The game tells you to read the manual before playing… and you find that the rules have been twisted to fit a very different type of narrative than the one Baldur’s Gate gave you. Your class, you’re told, changes with your play-style. And you gain an attribute every single level up! Surely, you’ll be overpowered… but how long until I can become a wizard? Will choosing a high intelligence early hurt me? Oh… Intelligence also decides what dialogue options I can see… And Wisdom decides how easily I learn lessons and what memories I can recover successfully… and Charisma controls how long I can talk to someone before they tire of me? What?
The game tells you, right away, that:
In Torment, you take on the role of a scarred, amnesiac immortal in search of his identity…. Your character will develop in power as he learns more about himself… Death is the least of your worries.
Your expectations, as someone familiar with the genre, are flipped by reading the first page of the manual. Suddenly, power is linked to Wisdom (as you learn about yourself) even though you’re classless (starting off as something akin to a fighter). Death is meaningless, and as such survivability is secondary. Intelligence decides how well you connect the dots, and how many dialogue options you chose from. Charisma seems to dictate how many times you can talk to someone before they’re sick of you. And the goal isn’t to kill or destroy or conquer, but rather to discover who you are.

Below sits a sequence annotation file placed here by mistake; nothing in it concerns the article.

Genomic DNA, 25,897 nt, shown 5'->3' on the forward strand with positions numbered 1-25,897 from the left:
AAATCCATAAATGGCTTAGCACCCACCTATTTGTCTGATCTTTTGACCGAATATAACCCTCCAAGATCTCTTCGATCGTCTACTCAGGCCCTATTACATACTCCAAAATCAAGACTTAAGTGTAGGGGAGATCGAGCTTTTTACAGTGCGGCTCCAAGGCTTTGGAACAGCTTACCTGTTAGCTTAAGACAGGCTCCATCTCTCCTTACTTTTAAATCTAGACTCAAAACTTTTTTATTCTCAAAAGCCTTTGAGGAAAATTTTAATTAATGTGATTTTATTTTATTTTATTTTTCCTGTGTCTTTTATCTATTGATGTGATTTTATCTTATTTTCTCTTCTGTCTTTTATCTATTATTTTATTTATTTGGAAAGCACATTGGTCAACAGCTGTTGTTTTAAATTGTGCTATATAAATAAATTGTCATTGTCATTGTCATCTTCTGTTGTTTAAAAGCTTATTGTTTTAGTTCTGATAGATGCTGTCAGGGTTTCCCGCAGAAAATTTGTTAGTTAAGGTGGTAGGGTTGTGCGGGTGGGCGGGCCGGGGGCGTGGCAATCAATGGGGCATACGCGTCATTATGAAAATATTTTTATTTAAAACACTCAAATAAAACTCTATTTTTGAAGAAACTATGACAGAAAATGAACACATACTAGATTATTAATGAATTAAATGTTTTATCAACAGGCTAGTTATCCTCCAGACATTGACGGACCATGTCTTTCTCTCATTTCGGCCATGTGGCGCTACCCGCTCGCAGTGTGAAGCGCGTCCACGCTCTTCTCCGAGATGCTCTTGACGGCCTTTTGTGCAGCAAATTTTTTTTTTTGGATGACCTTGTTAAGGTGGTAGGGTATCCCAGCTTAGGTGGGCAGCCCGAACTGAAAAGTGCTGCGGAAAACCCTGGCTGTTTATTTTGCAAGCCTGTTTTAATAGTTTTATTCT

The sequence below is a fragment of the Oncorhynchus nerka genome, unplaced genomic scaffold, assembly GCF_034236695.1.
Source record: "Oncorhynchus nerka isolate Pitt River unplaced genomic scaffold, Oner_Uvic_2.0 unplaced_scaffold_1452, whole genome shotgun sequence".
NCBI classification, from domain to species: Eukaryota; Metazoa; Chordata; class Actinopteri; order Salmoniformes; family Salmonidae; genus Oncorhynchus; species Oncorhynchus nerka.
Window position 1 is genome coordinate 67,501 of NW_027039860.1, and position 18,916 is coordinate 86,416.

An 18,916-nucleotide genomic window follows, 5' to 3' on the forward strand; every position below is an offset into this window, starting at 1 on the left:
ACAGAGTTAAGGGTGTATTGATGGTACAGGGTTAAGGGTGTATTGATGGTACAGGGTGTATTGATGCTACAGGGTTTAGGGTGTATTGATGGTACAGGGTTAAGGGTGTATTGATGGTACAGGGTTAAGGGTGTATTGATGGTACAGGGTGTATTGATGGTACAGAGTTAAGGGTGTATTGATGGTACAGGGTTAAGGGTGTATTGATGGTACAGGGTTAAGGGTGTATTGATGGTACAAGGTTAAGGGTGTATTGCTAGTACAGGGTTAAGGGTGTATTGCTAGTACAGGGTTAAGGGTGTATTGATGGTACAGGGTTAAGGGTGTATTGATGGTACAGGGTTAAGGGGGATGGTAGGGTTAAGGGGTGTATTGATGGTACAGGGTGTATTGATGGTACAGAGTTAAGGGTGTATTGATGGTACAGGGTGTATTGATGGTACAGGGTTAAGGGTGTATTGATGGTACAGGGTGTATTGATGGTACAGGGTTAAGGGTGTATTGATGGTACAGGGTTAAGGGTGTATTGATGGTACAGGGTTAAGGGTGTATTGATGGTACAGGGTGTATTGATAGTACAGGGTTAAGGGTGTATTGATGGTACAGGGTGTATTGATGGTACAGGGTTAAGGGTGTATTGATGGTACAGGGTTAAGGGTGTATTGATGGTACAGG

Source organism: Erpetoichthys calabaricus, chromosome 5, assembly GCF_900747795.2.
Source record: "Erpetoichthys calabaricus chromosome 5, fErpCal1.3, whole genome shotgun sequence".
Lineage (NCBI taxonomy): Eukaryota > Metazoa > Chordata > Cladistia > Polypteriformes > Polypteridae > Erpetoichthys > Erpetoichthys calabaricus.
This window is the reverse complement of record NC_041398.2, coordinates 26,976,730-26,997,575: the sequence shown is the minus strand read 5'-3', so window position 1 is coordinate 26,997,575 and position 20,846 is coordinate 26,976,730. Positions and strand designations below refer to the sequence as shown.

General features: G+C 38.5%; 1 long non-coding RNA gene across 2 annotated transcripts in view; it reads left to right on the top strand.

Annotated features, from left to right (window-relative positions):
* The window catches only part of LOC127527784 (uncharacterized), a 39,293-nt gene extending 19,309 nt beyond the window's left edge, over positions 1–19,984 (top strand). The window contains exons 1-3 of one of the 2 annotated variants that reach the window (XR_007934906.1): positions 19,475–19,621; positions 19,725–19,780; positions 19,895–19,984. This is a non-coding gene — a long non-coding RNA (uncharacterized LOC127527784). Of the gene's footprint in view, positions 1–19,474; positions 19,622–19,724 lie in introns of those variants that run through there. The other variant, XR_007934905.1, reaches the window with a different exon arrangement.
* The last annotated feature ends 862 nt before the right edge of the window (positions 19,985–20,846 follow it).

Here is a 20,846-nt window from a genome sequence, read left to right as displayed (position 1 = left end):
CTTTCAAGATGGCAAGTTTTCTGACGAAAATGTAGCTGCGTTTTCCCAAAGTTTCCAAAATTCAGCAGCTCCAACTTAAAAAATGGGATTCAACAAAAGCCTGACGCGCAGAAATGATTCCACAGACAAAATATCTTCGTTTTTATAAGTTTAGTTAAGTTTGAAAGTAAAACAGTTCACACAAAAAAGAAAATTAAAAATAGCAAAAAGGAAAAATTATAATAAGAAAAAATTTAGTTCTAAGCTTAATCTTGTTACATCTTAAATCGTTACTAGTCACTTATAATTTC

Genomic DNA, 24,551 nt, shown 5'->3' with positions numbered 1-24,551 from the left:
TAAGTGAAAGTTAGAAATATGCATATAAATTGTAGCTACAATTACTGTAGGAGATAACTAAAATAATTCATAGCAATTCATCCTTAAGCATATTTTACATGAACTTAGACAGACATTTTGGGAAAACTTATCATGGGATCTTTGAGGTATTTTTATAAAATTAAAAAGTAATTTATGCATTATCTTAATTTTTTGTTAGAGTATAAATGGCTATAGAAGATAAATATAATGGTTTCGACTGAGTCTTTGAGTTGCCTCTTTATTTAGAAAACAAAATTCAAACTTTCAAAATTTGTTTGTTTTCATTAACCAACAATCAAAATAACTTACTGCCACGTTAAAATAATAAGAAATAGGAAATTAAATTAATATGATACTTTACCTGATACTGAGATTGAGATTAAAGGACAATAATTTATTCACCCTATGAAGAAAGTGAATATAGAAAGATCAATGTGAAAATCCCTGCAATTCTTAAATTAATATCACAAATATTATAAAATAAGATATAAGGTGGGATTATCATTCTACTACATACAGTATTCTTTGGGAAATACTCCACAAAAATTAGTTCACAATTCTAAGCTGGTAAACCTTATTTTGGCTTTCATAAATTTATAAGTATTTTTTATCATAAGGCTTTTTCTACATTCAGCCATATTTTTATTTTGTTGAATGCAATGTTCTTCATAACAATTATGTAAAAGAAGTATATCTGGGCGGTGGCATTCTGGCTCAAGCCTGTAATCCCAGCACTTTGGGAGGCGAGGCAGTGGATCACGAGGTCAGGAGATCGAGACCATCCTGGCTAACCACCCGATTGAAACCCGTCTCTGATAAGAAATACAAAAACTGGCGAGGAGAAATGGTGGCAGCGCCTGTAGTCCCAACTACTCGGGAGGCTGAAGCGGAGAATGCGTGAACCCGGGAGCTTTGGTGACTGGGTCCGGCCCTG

So how should I build myself?
Before the game proper has begun, PS:T challenges the player to rethink their concept of an adventurer. Wisdom becomes of chief importance, even though the traditionally “wise” classes are unavailable (cleric, druid). Death has no long term punishments.
Beyond that, your character will grow stronger at an alarming rate, but by recovering memories instead of by murdering kobolds. Power gamers only interested in power see, for the first time, a game that is going to give them power by pursuing the scholarly attributes instead of the brutish ones. Power, success and memory get tied into wisdom and intelligence. PS:T is also asking this of the player: continuously emphasizing that the character and world will transform to fit their playstyle. The player’s choices shape the nature of the world, and the right player for this game is one who is willing to be wise and intelligent. This is a wonderful early way to emphasize, using the very rules of its world, the “implied player” of the game: one who is willing to adventure with their spirit and mind, instead of adventuring for their thirst for blood.